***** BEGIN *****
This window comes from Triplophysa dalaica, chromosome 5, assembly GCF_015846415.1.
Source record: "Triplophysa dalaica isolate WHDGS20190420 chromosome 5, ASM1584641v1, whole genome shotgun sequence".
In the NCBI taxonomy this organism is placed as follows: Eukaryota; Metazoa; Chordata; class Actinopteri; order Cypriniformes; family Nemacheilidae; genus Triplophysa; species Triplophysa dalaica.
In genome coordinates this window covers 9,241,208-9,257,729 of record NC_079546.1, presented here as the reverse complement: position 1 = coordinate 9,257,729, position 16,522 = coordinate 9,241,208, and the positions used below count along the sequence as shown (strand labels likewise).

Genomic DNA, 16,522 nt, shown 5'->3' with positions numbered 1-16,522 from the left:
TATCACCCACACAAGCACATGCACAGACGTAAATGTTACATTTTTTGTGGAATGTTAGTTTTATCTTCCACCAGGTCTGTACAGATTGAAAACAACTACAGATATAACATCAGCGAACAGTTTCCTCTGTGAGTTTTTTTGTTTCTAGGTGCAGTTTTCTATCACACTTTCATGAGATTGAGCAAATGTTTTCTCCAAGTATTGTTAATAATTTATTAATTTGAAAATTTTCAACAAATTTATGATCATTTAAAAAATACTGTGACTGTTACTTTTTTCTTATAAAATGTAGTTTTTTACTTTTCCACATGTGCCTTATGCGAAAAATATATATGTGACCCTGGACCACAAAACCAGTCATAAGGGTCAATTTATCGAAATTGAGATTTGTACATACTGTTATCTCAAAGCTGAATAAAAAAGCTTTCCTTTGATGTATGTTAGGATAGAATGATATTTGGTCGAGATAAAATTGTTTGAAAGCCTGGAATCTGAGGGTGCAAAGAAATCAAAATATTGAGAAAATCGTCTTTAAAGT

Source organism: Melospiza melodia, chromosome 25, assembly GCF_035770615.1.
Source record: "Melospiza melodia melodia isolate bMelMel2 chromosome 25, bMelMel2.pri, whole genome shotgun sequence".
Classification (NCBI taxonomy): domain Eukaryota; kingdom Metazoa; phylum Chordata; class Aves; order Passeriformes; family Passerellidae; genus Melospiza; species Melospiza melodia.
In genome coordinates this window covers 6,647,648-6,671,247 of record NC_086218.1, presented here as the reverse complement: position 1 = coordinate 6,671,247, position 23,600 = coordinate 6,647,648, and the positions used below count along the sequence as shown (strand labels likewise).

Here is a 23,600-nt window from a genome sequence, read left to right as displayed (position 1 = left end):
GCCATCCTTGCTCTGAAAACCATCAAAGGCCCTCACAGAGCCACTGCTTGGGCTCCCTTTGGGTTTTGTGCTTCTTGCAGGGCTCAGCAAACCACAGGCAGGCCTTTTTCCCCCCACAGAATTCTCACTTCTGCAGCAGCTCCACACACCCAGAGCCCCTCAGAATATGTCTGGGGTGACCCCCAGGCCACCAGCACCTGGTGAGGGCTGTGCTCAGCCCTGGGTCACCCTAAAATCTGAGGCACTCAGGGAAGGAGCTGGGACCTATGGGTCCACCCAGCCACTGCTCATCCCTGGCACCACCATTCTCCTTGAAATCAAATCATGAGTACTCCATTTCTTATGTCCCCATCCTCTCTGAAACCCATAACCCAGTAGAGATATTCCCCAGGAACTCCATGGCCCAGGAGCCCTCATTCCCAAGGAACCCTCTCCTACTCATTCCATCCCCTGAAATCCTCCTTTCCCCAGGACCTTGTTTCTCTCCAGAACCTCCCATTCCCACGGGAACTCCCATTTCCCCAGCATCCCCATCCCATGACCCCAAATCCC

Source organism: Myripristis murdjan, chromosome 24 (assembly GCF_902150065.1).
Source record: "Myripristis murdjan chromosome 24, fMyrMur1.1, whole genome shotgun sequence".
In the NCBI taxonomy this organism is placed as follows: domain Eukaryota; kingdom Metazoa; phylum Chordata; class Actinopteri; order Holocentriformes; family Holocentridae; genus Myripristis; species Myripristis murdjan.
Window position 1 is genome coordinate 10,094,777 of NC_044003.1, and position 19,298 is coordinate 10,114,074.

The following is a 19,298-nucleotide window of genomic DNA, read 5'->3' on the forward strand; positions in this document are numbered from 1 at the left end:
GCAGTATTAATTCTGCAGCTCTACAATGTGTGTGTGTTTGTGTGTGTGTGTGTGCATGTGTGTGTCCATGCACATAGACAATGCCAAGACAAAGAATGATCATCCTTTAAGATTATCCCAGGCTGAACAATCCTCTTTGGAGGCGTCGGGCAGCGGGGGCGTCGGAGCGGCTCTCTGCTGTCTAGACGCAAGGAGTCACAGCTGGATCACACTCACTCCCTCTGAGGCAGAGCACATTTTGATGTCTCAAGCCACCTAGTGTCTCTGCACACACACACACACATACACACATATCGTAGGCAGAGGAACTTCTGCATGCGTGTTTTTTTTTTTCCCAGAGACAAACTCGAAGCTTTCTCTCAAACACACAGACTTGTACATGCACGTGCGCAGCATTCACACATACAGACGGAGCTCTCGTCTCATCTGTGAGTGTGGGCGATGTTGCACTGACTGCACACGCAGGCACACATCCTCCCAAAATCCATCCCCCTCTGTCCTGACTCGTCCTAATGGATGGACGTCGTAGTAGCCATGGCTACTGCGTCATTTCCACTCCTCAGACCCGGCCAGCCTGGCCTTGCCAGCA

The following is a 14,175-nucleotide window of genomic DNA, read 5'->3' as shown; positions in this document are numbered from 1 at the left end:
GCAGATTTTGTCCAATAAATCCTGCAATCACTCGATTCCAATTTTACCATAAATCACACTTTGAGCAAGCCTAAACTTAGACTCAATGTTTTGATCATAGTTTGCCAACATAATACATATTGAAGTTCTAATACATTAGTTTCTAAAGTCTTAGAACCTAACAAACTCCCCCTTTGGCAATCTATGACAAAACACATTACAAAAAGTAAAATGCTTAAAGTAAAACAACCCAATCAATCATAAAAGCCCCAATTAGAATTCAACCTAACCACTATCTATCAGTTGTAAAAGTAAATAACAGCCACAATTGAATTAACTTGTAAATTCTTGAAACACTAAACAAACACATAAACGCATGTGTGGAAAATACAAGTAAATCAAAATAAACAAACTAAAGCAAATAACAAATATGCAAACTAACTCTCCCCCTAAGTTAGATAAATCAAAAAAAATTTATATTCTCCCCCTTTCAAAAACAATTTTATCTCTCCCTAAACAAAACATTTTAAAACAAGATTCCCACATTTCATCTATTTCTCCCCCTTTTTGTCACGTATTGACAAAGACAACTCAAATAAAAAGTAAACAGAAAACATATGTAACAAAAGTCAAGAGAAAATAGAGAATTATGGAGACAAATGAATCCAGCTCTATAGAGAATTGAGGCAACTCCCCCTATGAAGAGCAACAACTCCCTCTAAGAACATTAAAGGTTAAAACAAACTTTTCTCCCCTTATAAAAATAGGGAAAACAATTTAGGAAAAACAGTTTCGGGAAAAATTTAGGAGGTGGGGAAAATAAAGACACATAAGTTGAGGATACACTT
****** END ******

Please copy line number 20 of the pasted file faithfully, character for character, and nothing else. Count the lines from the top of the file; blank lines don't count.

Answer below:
GCAGATTTTGTCCAATAAATCCTGCAATCACTCGATTCCAATTTTACCATAAATCACACTTTGAGCAAGCCTAAACTTAGACTCAATGTTTTGATCATAGTTTGCCAACATAATACATATTGAAGTTCTAATACATTAGTTTCTAAAGTCTTAGAACCTAACAAACTCCCCCTTTGGCAATCTATGACAAAACACATTACAAAAAGTAAAATGCTTAAAGTAAAACAACCCAATCAATCATAAAAGCCCCAATTAGAATTCAACCTAACCACTATCTATCAGTTGTAAAAGTAAATAACAGCCACAATTGAATTAACTTGTAAATTCTTGAAACACTAAACAAACACATAAACGCATGTGTGGAAAATACAAGTAAATCAAAATAAACAAACTAAAGCAAATAACAAATATGCAAACTAACTCTCCCCCTAAGTTAGATAAATCAAAAAAAATTTATATTCTCCCCCTTTCAAAAACAATTTTATCTCTCCCTAAACAAAACATTTTAAAACAAGATTCCCACATTTCATCTATTTCTCCCCCTTTTTGTCACGTATTGACAAAGACAACTCAAATAAAAAGTAAACAGAAAACATATGTAACAAAAGTCAAGAGAAAATAGAGAATTATGGAGACAAATGAATCCAGCTCTATAGAGAATTGAGGCAACTCCCCCTATGAAGAGCAACAACTCCCTCTAAGAACATTAAAGGTTAAAACAAACTTTTCTCCCCTTATAAAAATAGGGAAAACAATTTAGGAAAAACAGTTTCGGGAAAAATTTAGGAGGTGGGGAAAATAAAGACACATAAGTTGAGGATACACTT